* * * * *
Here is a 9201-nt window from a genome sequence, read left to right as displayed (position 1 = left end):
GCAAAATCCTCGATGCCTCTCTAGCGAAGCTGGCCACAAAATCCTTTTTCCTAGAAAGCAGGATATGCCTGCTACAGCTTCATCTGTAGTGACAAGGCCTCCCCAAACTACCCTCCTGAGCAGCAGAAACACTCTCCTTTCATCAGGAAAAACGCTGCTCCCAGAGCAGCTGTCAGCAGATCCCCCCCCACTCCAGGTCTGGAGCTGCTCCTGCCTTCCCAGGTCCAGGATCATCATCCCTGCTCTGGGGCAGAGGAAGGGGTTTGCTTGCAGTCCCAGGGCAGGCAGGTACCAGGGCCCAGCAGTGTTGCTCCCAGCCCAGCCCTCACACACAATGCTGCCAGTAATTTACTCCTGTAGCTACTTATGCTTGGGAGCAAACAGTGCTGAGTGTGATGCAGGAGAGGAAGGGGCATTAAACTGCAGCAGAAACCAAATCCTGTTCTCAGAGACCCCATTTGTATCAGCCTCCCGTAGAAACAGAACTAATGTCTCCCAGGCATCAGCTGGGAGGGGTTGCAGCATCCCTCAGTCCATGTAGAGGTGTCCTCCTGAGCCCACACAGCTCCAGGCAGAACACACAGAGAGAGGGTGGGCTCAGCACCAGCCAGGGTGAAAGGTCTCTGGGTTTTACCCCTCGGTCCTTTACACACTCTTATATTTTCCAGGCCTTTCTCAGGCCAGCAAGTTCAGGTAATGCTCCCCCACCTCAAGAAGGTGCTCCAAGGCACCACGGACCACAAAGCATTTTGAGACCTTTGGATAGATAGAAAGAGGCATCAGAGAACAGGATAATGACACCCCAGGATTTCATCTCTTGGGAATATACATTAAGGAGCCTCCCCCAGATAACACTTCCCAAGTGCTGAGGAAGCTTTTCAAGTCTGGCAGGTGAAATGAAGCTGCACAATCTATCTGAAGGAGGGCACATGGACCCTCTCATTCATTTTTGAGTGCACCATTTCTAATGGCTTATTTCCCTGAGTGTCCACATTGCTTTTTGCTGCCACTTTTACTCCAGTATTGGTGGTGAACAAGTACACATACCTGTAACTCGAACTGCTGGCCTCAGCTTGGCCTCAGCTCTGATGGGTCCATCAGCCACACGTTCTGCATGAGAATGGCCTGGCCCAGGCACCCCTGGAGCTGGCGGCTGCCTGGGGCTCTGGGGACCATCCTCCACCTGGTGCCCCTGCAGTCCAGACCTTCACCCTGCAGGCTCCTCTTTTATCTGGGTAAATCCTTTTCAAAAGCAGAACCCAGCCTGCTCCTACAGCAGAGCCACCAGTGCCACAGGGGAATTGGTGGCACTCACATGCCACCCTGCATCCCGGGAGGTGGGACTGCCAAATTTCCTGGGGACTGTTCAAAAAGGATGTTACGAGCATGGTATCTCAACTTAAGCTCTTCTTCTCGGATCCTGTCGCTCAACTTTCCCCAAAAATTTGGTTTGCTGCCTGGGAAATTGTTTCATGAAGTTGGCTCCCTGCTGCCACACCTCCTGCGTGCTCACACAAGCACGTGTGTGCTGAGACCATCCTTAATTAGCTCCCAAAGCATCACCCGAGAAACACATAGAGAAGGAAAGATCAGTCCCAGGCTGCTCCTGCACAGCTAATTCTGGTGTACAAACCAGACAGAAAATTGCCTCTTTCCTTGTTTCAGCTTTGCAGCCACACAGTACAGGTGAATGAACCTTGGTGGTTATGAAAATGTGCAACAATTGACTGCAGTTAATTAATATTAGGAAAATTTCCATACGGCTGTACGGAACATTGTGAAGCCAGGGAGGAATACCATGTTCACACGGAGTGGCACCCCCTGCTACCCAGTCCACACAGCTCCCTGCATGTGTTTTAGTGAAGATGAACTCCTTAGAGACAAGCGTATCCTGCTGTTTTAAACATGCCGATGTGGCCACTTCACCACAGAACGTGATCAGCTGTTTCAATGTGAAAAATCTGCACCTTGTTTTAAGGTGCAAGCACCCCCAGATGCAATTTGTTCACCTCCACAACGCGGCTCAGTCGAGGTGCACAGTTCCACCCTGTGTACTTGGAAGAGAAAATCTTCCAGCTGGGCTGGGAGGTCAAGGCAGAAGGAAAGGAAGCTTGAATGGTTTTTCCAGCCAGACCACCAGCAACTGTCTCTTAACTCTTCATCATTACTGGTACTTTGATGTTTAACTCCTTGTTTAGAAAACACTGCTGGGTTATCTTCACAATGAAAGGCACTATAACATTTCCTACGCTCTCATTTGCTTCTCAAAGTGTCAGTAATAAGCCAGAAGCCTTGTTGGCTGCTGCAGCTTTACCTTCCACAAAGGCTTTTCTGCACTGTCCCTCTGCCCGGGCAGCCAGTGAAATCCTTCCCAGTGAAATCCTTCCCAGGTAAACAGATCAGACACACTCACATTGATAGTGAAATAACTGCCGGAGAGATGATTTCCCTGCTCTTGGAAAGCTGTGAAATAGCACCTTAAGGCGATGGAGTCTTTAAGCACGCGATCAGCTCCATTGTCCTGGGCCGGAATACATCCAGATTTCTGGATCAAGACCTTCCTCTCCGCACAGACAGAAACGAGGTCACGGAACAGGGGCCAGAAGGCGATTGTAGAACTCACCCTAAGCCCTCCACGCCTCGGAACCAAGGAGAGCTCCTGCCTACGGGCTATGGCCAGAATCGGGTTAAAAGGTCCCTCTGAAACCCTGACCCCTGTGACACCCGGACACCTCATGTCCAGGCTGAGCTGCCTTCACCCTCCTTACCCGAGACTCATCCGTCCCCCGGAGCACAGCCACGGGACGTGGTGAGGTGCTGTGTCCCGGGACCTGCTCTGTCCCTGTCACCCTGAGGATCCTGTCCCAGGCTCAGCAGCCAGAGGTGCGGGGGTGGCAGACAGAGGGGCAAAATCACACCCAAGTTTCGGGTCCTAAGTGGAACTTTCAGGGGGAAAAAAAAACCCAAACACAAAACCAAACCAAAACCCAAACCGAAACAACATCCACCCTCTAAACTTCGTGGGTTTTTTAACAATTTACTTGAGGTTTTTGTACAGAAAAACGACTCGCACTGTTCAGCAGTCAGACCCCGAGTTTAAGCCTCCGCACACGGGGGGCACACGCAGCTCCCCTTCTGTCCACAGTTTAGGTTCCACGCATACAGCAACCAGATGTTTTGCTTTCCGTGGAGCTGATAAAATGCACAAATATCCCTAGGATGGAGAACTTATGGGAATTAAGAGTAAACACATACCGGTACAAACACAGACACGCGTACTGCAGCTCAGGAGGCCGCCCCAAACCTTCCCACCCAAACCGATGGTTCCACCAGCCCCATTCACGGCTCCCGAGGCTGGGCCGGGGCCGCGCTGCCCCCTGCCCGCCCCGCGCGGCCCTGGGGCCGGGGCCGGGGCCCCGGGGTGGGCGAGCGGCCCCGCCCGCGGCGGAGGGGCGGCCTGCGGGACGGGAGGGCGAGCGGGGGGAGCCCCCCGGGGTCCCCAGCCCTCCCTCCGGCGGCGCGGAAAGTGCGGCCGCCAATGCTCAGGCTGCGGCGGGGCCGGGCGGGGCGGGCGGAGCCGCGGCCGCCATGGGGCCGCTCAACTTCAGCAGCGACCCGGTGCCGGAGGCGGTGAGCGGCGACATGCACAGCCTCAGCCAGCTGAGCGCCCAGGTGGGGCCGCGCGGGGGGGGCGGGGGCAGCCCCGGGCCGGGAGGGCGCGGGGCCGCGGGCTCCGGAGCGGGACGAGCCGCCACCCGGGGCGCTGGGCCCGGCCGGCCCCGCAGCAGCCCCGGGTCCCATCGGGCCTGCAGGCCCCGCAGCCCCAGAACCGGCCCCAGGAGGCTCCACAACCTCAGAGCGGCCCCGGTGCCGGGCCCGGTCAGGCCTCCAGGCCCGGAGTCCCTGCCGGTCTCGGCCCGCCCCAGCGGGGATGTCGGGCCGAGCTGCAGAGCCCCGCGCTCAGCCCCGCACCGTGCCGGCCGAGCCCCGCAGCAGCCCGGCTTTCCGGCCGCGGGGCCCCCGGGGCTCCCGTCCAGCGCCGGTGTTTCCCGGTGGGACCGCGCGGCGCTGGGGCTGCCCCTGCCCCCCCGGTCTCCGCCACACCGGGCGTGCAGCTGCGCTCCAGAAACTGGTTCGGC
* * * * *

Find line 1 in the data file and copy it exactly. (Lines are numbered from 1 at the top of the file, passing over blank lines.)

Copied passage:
Here is a 9201-nt window from a genome sequence, read left to right as displayed (position 1 = left end):